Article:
When one thinks of the history types, lots of ho-hums and yawns come to mind like that 9th grade teacher who had never heard of Bono or Lady Gaga.
But the Dallas Historical Society proved that they were replacing any thoughts of cobweb images with cool mover and shakers of today. And managed to do it without losing respect of the area’s past heroes-heroines and accomplishments.
The occasion was the DHS’s 34th Annual Awards for Excellence Luncheon on Thursday, November 19, at the Fairmont. The DHS had Kit Sawers chair the event, who had former Awards For Excellence Awardees Liza and Will Lee come on board as honorary co-chairs.
The VIP’s that had attended the pre-luncheon gathering in the Pyramid Room soon took the escalator up to the Regency Ballroom, where photographs of Dallas’ past were on display.
One person remarked, “This is a pretty heady group.” Yup, it was with the likes of Perots (Margot and Ross), Fords (Jerry and Kelli and daughter Kelli Ford), Thomases (Gail and Bob with daughter Torie Mannes and son Stewart Thomas), Clendenens (Cindy and Andy), Margaret Keliher with her pop Jim Coleman, Lottye Brodsky, Bobby Lyle, Louise Caldwell, Nancy Cain Marcus, Neiman Marcus execs (Kevin Hurst and Mimi Sterling) and former city officials like Adlene Harrison and Mary Suhm.
It got even headier when the awards were being handed out.
After Kit welcomed the group, DHS Board of Trustees Co-Chair Lynn McBee thanked “those who worked hard including Kit Sawers, Shannon Callewart, Louise Caldwell, Pat Mattingly and Caro Stalcup for all the dedication in making this event a perennial success.”
She then said, “The Dallas Historical Society holds nearly three million Texas artifacts, making our collection among the largest and best in Texas. At the Hall of State at Fair Park, be sure to see some of the collection including Tim Brown’s Heisman trophy.”
Following lunch, the 2015 awardees took their places on stage and emcee Stewart Thomas introduced each with Kit handing out the awards.
Giselle “Gigi” Antoni gets first award, for Arts Leadership. Says, “I’m just the public face of an army of Dallasites helping you people imagine, create and shape the future…“We all have imagination, the source of all creativity. … the power of imagination.”
Presented the Business Award, Retailer Richard Eiseman Jr. said, “Business, philanthropy and community service go hand in hand. Investing in Dallas has a great impact.”
- Architect Bill Booziotis received the award for Creative Arts saying, “Art is the substitute for the natural resources that we don’t have” in Dallas. “Art really is the substance that we have” [instead of mountains, ocean, etc.].
Accepting the award for Education, Marnie Wildenthal squeezed a 2-minute speech into 90 seconds saying that despite how many of DISD 160K students living in poverty, the graduation rate has been going up, from 60% in 2008 to 87% in 2014. While saying this progress was a remarkable achievement, she added that less than 15% of grads are college-ready. The education advocate and Vickery Meadows Learning Center volunteer told the audience, “throwing money at the problem” is needed, because system is under-funded. Good education doesn’t come cheap. In closing, she encouraged people to volunteer even one hour a week with DSID, “and you can help one student succeed.”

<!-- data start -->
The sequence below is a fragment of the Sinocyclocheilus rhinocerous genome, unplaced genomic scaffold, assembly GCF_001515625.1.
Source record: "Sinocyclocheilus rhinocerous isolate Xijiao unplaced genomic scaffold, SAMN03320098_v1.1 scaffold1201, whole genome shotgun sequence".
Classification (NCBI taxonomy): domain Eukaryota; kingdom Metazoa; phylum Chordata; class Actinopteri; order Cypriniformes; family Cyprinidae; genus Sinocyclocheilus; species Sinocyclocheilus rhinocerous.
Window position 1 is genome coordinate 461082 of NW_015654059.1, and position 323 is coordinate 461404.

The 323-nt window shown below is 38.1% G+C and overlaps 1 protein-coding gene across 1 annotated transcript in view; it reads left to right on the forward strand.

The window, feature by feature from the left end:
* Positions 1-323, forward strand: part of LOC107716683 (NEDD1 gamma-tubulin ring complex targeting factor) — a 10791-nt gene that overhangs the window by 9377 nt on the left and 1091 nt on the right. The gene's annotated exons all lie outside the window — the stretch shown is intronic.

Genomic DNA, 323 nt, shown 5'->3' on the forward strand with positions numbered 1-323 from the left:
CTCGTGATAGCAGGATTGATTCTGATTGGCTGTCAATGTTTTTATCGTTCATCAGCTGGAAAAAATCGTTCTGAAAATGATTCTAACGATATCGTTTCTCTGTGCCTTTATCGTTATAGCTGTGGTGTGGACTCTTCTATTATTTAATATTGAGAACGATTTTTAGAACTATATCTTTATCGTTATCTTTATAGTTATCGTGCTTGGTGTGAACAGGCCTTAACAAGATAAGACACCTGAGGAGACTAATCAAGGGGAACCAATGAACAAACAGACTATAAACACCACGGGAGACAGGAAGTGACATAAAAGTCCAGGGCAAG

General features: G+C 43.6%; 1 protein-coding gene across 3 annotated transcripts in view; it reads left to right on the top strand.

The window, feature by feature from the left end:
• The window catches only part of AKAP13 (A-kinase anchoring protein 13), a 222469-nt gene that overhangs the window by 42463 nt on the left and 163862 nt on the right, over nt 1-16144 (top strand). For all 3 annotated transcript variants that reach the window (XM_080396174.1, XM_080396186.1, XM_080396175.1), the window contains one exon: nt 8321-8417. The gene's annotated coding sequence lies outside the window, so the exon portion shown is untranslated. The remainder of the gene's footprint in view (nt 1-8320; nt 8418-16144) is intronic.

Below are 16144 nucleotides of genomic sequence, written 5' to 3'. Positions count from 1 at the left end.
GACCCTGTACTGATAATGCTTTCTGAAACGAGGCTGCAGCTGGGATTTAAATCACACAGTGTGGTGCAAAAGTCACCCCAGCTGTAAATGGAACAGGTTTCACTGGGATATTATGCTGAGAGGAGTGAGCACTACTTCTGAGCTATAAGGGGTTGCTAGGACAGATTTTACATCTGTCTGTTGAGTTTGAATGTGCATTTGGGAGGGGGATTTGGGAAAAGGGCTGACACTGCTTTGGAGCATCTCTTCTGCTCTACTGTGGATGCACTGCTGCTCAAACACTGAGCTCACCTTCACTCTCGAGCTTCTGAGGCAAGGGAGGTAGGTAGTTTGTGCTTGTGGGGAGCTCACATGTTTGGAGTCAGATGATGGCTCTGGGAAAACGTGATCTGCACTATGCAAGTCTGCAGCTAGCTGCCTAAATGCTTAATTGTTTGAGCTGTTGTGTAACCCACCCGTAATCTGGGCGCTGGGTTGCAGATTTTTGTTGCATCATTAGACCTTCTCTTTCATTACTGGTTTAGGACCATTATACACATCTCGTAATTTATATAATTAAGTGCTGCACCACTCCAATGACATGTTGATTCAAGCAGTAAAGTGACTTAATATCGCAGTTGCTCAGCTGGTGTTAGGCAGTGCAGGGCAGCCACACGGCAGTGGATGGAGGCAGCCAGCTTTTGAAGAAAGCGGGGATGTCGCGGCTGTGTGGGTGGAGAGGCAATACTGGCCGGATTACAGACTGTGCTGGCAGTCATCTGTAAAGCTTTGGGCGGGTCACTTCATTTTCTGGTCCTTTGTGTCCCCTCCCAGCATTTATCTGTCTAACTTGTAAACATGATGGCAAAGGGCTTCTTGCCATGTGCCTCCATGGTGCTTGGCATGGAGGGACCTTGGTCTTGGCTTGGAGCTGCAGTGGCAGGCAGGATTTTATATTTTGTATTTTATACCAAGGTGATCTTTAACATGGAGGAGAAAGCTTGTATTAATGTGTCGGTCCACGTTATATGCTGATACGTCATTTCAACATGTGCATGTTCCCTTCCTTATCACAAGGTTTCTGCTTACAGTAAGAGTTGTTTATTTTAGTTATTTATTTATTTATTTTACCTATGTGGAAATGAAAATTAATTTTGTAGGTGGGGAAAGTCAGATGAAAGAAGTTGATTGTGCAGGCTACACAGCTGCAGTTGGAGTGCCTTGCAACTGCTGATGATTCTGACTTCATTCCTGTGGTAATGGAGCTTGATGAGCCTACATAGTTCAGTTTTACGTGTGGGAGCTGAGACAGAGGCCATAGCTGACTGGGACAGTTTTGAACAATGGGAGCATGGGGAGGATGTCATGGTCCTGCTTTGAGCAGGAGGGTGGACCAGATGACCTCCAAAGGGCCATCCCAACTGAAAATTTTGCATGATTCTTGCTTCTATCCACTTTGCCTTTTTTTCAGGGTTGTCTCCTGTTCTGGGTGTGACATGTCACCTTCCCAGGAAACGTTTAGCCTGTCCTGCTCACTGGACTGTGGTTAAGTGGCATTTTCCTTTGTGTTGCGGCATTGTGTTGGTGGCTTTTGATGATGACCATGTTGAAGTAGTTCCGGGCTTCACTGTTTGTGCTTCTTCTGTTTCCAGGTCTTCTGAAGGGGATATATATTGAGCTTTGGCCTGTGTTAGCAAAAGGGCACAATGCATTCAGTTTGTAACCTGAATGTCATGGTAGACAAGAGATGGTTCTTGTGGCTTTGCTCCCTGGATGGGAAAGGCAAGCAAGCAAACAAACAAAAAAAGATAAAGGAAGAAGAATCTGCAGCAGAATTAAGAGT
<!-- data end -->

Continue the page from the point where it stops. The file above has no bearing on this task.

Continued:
- Coming from a family of healthcare professionals, Dr. Robert Haley was presented with the award for Health Sciences/Medicine. Having helped research Gulf War Syndrome and also West Nile outbreak in Park Cities and North Dallas, Robert shared his success with Ross Perot and Kay Bailey Hutchison, who helped provide “support and funding for his efforts to apply cutting-edge science to Gulf War mystery illness.”
- Rev. Dr. Ronald E. Jones, who received Humanities Award, recalled his mother’s advice — “Work hard, work smart, and look at life in general as servants.”
- The Humanities/History Award went to filmmakers Cynthia Salzman Mondell and Allen Mondell, who have done 40 films since 1978. They recalled coming here from Vermont in October when Allen went to work at KERA, “There was no fall foliage and no mountains, but a welcoming and supportive community.”
- Described as “the original classic Ford,” Gerald “Jerry” Ford receive the award for Philanthropy. He said he has been “focused on giving to institutions that were impactful to me,” and to the underprivileged. He added, “The real unintended benefit is that I have the pleasure of giving, so for all of you, think charitably.”
Receiving the first award for Sports Leadership, Tim Brown was also the first DISD player to be inducted into NFL Hall of Fame. Tim admitted that this has been an incredible year for him — “I’ve had many firsts in the NFL including the first to receive this award, and I’ll live up to it.”
- Vikki J. Martin of the Ferguson Road Initiative in Far East Dallas accepted the Volunteer Community Leadership Award, quote an African proverb, “If you want to go fast, go alone. If you want to go far, go together.”
The Jubilee History Makers Award went to Matrice Ellis-Kirk and Ron Kirk. Ron says, “I’ll say what I said when I ran for mayor: ‘Don’t ask me to make history, ask me to make a difference.’ … I hope that Matrice and I have made a difference.”
Following the tradition established by the late historian A.C. Greene, the champagne toast resulted with all those born in Texas saluting “the rest of you who were smart enough to get here as fast as you could!”